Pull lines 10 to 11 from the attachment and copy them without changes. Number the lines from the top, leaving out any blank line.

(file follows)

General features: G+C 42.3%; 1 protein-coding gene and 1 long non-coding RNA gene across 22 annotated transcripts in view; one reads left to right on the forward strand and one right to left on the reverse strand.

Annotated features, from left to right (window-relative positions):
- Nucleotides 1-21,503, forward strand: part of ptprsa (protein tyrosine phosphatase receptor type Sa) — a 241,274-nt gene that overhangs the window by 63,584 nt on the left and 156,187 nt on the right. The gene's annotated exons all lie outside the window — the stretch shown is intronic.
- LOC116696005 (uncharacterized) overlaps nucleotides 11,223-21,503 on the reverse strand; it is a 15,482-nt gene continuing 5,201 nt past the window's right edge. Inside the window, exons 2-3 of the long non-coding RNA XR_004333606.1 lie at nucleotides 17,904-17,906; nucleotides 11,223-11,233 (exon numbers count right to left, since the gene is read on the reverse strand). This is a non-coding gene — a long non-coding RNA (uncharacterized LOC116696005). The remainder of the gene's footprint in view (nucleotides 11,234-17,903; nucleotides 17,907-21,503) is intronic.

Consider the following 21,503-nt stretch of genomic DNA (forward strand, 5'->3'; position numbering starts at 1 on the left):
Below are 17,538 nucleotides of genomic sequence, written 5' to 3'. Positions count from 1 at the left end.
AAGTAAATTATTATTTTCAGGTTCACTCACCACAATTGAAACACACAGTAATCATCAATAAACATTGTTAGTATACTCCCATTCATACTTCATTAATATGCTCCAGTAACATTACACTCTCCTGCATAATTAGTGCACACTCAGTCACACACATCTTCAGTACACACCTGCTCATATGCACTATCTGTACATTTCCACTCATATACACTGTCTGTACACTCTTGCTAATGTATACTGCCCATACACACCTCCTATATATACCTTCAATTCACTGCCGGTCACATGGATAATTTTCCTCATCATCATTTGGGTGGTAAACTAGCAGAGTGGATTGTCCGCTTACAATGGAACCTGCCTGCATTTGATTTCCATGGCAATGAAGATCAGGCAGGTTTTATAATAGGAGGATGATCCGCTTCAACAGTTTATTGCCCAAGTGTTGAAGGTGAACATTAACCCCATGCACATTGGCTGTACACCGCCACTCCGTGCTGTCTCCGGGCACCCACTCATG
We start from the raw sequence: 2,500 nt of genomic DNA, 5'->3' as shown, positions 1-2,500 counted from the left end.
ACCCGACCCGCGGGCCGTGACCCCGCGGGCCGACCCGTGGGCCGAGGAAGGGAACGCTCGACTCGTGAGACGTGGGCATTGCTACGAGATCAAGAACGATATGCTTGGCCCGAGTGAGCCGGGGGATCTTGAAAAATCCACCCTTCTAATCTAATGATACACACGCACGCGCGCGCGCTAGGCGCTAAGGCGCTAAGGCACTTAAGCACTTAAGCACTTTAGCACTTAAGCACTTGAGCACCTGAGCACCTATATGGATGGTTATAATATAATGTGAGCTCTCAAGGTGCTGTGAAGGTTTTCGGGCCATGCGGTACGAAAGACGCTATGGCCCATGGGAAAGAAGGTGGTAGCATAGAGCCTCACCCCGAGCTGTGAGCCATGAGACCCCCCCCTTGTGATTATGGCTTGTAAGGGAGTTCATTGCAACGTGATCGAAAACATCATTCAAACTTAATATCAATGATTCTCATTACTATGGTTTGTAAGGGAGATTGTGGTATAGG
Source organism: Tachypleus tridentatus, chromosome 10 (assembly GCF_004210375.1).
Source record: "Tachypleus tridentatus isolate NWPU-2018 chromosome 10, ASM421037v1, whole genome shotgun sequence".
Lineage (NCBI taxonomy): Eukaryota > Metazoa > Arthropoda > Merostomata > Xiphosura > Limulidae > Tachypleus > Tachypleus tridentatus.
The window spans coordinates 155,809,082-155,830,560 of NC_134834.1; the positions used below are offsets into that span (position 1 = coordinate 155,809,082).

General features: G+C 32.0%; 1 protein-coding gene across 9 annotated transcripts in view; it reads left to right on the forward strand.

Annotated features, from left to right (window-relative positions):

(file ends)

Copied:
Source organism: Tachypleus tridentatus, chromosome 10 (assembly GCF_004210375.1).
Source record: "Tachypleus tridentatus isolate NWPU-2018 chromosome 10, ASM421037v1, whole genome shotgun sequence".